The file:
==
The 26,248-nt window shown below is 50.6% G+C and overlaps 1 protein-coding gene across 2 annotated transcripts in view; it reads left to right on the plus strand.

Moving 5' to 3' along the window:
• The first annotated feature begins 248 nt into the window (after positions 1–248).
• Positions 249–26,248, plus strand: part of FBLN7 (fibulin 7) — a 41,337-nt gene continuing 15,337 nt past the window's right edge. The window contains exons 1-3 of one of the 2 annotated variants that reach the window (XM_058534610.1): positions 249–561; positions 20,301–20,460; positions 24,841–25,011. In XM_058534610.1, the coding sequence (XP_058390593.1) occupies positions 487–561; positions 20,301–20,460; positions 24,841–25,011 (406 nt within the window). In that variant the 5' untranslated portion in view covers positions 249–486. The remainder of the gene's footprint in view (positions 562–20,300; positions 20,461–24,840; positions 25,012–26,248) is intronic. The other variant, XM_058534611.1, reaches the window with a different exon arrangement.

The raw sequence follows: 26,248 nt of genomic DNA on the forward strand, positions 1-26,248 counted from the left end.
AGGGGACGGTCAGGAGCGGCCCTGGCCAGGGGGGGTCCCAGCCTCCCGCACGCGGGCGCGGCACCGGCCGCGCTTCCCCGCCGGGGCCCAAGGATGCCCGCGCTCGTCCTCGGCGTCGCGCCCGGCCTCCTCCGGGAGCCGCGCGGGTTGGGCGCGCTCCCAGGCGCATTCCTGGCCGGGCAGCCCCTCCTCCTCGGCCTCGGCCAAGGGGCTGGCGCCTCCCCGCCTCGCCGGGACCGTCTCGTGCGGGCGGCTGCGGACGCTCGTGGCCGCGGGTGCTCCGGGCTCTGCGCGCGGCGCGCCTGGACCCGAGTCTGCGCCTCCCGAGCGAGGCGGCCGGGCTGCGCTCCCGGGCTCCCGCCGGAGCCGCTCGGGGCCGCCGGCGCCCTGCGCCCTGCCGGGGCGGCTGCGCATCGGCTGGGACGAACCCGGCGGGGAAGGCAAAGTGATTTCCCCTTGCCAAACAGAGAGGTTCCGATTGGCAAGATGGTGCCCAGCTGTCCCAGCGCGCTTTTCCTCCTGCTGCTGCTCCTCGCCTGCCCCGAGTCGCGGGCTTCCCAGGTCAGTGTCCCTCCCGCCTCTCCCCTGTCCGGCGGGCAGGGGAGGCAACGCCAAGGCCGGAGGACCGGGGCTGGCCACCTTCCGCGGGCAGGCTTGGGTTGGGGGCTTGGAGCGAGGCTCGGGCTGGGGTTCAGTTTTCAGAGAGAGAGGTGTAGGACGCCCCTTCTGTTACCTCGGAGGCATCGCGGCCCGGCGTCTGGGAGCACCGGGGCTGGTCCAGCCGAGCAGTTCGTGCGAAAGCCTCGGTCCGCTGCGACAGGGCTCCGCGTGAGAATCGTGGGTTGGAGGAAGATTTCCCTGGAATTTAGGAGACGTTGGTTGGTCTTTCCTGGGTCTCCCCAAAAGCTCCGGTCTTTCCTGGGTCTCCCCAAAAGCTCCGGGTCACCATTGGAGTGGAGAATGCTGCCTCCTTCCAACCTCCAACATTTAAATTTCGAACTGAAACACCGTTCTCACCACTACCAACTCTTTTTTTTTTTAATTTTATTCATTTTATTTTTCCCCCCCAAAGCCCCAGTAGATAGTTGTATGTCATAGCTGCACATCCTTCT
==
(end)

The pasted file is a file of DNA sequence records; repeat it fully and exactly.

The 26,248-nt window shown below is 50.6% G+C and overlaps 1 protein-coding gene across 2 annotated transcripts in view; it reads left to right on the plus strand.

Moving 5' to 3' along the window:
• The first annotated feature begins 248 nt into the window (after positions 1–248).
• Positions 249–26,248, plus strand: part of FBLN7 (fibulin 7) — a 41,337-nt gene continuing 15,337 nt past the window's right edge. The window contains exons 1-3 of one of the 2 annotated variants that reach the window (XM_058534610.1): positions 249–561; positions 20,301–20,460; positions 24,841–25,011. In XM_058534610.1, the coding sequence (XP_058390593.1) occupies positions 487–561; positions 20,301–20,460; positions 24,841–25,011 (406 nt within the window). In that variant the 5' untranslated portion in view covers positions 249–486. The remainder of the gene's footprint in view (positions 562–20,300; positions 20,461–24,840; positions 25,012–26,248) is intronic. The other variant, XM_058534611.1, reaches the window with a different exon arrangement.

The raw sequence follows: 26,248 nt of genomic DNA on the forward strand, positions 1-26,248 counted from the left end.
AGGGGACGGTCAGGAGCGGCCCTGGCCAGGGGGGGTCCCAGCCTCCCGCACGCGGGCGCGGCACCGGCCGCGCTTCCCCGCCGGGGCCCAAGGATGCCCGCGCTCGTCCTCGGCGTCGCGCCCGGCCTCCTCCGGGAGCCGCGCGGGTTGGGCGCGCTCCCAGGCGCATTCCTGGCCGGGCAGCCCCTCCTCCTCGGCCTCGGCCAAGGGGCTGGCGCCTCCCCGCCTCGCCGGGACCGTCTCGTGCGGGCGGCTGCGGACGCTCGTGGCCGCGGGTGCTCCGGGCTCTGCGCGCGGCGCGCCTGGACCCGAGTCTGCGCCTCCCGAGCGAGGCGGCCGGGCTGCGCTCCCGGGCTCCCGCCGGAGCCGCTCGGGGCCGCCGGCGCCCTGCGCCCTGCCGGGGCGGCTGCGCATCGGCTGGGACGAACCCGGCGGGGAAGGCAAAGTGATTTCCCCTTGCCAAACAGAGAGGTTCCGATTGGCAAGATGGTGCCCAGCTGTCCCAGCGCGCTTTTCCTCCTGCTGCTGCTCCTCGCCTGCCCCGAGTCGCGGGCTTCCCAGGTCAGTGTCCCTCCCGCCTCTCCCCTGTCCGGCGGGCAGGGGAGGCAACGCCAAGGCCGGAGGACCGGGGCTGGCCACCTTCCGCGGGCAGGCTTGGGTTGGGGGCTTGGAGCGAGGCTCGGGCTGGGGTTCAGTTTTCAGAGAGAGAGGTGTAGGACGCCCCTTCTGTTACCTCGGAGGCATCGCGGCCCGGCGTCTGGGAGCACCGGGGCTGGTCCAGCCGAGCAGTTCGTGCGAAAGCCTCGGTCCGCTGCGACAGGGCTCCGCGTGAGAATCGTGGGTTGGAGGAAGATTTCCCTGGAATTTAGGAGACGTTGGTTGGTCTTTCCTGGGTCTCCCCAAAAGCTCCGGTCTTTCCTGGGTCTCCCCAAAAGCTCCGGGTCACCATTGGAGTGGAGAATGCTGCCTCCTTCCAACCTCCAACATTTAAATTTCGAACTGAAACACCGTTCTCACCACTACCAACTCTTTTTTTTTTTAATTTTATTCATTTTATTTTTCCCCCCCAAAGCCCCAGTAGATAGTTGTATGTCATAGCTGCACATCCTTCT